Lawyers for US political prisoner Mumia Abu-Jamal are scheduled to make oral arguments May 17 before the US Court of Appeals for the Third Circuit in an effort to win a new trial for the former Black Panther and radio journalist who was framed up for the 1981 killing of a Philadelphia policeman.
Abu-Jamal, who will turn 53-years-old on April 24, has spent nearly half of his life on Pennsylvania’s death row. In December 2001, after years of US and international protests opposing his execution, a federal judge overturned Abu-Jamal’s death sentence but upheld his 25-year-old murder conviction. While Abu-Jamal’s attorneys are asking the three-judge panel on the appellate court to throw out the conviction and grant him a new trial, the State of Pennsylvania is appealing to the same court to reinstate the death penalty. If prosecutors are successful a new execution date could be set for Mumia. If they fail, the Philadelphia District Attorney’s office could impanel a new jury to rehear the penalty phase of the case, which could result in a new death sentence.
Because the District Attorney’s office appealed Judge Yohn’s death penalty decision, Mumia has never left death row, and is still unable to have such “privileges” as full-contact visits with his family.
In a publicly released letter Robert R. Bryan, the lead counsel for Abu-Jamal, said the case concerns the right to a fair trial, the struggle against the death penalty, and the political repression of an outspoken journalist. “Racism and politics are threads that run through this case since his 1981 arrest,” he wrote. Pam Africa, the coordinator of Abu-Jamal’s international support network, emphasized that “Mumia can still be executed. Further, since the Supreme Court is unlikely to hear Mumia’s case, this is realistically his last chance to get a new trial. As the history of his case shows, we need public pressure to ensure the court’s fairness.”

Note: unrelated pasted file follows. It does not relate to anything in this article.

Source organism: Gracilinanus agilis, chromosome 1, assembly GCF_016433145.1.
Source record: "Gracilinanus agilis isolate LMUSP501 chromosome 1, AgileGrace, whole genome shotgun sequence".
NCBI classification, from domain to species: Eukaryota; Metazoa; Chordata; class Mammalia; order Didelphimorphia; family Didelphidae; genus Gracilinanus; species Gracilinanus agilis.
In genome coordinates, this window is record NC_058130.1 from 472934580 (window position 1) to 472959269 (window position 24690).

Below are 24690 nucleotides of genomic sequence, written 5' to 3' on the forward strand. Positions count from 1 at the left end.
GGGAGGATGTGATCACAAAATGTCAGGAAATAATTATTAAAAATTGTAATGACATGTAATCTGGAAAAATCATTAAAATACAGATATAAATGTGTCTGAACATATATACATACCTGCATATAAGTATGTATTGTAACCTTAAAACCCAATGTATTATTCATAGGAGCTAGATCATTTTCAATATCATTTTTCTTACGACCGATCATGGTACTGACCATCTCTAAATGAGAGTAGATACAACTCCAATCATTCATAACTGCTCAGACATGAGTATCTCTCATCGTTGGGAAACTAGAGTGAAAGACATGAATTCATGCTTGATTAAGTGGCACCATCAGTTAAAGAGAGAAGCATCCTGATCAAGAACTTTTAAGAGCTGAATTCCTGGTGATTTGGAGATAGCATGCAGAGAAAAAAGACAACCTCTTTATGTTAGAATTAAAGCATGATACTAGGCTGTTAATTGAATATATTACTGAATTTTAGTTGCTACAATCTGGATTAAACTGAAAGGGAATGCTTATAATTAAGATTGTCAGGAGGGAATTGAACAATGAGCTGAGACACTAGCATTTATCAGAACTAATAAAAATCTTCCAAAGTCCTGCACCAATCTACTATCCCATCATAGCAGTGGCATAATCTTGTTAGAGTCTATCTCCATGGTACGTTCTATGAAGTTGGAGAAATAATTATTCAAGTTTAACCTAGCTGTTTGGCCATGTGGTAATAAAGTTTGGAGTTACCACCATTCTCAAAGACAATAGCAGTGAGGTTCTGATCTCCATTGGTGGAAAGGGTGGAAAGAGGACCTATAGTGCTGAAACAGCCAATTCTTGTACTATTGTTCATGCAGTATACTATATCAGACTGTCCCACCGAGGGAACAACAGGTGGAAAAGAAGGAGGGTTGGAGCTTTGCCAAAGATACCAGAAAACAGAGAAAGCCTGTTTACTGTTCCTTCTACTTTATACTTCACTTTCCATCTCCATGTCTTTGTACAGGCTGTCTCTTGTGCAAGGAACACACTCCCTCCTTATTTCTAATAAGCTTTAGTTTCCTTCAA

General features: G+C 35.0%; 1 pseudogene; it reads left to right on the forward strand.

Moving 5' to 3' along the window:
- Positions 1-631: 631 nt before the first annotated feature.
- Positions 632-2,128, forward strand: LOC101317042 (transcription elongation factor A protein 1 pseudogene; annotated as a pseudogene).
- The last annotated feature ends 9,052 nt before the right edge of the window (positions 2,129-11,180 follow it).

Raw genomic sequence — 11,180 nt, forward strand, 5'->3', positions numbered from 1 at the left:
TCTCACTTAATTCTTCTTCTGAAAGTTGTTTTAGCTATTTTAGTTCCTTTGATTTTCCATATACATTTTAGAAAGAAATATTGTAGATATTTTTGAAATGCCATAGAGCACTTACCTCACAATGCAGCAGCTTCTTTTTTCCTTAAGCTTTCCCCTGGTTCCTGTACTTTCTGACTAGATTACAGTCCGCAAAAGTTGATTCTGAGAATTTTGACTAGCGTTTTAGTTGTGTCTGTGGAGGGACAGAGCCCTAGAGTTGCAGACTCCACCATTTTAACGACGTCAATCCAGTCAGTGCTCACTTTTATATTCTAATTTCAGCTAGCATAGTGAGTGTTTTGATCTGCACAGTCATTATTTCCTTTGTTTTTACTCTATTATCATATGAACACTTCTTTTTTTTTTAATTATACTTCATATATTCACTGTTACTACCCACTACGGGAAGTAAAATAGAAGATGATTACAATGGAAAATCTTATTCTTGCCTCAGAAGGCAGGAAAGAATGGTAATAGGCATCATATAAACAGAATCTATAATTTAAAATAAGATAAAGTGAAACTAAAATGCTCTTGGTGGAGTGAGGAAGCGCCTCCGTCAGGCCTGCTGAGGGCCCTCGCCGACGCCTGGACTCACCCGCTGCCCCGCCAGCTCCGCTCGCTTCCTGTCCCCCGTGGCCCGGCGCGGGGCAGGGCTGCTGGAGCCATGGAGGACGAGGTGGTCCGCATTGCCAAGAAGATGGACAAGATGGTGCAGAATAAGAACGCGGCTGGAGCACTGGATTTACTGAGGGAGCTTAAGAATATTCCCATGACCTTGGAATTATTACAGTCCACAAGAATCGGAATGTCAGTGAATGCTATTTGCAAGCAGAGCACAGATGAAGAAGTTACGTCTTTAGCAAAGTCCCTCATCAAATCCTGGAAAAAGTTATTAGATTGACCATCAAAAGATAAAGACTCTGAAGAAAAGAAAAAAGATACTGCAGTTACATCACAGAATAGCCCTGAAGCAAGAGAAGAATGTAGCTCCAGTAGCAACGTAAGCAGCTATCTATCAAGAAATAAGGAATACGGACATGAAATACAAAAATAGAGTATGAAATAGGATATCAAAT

Abu-Jamal was arrested for the murder of officer Daniel Faulkner, who stopped Mumia’s brother’s car in the early morning of December 9, 1981 Abu-Jamal, working as a taxi driver, happened on the scene and saw that his brother had been beaten. In the moments that followed, both the police officer and Abu-Jamal were shot. The officer died, and Abu-Jamal was hospitalized in critical condition. He was charged with murder and quickly tried and convicted in a racially charged trial. Abu-Jamal has steadfastly maintained his innocence.
Several lengthy court hearings that were held in 1995 and 1996, as part of Abu-Jamal’s efforts to secure a new trial, brought out facts which demolished the prosecution case and pointed more and more to a frame-up of the radical black nationalist defendant. Defense attorneys revealed that police and prosecutors coerced several witnesses to provide false testimony against Mumia while deliberately suppressing evidence that would have exonerated him. The medical examiner’s report, which had not been entered into the record at the original trial, noted that the bullet removed from the officer’s brain was a .44 caliber. Mumia’s gun, a .38, could not have fired such a bullet. Moreover, the police allegedly failed to conduct a test to determine if Mumia’s gun had even been fired recently, or a routine test to see if he had recently fired any weapon.